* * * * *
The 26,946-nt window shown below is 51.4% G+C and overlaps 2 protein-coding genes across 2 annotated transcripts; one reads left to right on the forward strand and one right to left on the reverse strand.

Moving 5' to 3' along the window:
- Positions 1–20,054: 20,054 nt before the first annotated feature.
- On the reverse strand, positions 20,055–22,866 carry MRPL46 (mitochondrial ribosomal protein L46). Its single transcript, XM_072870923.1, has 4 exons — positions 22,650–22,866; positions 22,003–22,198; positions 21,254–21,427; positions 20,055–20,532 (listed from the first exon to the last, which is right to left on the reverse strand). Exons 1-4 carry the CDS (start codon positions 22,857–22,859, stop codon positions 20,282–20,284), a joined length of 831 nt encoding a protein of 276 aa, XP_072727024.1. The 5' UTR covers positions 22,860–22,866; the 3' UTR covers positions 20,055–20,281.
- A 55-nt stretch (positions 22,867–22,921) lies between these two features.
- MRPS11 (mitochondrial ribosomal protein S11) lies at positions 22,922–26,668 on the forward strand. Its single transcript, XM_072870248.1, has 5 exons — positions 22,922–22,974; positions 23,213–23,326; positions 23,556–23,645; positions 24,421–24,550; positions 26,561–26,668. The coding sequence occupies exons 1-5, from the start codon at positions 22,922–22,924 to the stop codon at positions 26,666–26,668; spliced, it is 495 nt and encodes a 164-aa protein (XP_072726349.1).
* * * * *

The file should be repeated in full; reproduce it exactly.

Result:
The 26,946-nt window shown below is 51.4% G+C and overlaps 2 protein-coding genes across 2 annotated transcripts; one reads left to right on the forward strand and one right to left on the reverse strand.

Moving 5' to 3' along the window:
- Positions 1–20,054: 20,054 nt before the first annotated feature.
- On the reverse strand, positions 20,055–22,866 carry MRPL46 (mitochondrial ribosomal protein L46). Its single transcript, XM_072870923.1, has 4 exons — positions 22,650–22,866; positions 22,003–22,198; positions 21,254–21,427; positions 20,055–20,532 (listed from the first exon to the last, which is right to left on the reverse strand). Exons 1-4 carry the CDS (start codon positions 22,857–22,859, stop codon positions 20,282–20,284), a joined length of 831 nt encoding a protein of 276 aa, XP_072727024.1. The 5' UTR covers positions 22,860–22,866; the 3' UTR covers positions 20,055–20,281.
- A 55-nt stretch (positions 22,867–22,921) lies between these two features.
- MRPS11 (mitochondrial ribosomal protein S11) lies at positions 22,922–26,668 on the forward strand. Its single transcript, XM_072870248.1, has 5 exons — positions 22,922–22,974; positions 23,213–23,326; positions 23,556–23,645; positions 24,421–24,550; positions 26,561–26,668. The coding sequence occupies exons 1-5, from the start codon at positions 22,922–22,924 to the stop codon at positions 26,666–26,668; spliced, it is 495 nt and encodes a 164-aa protein (XP_072726349.1).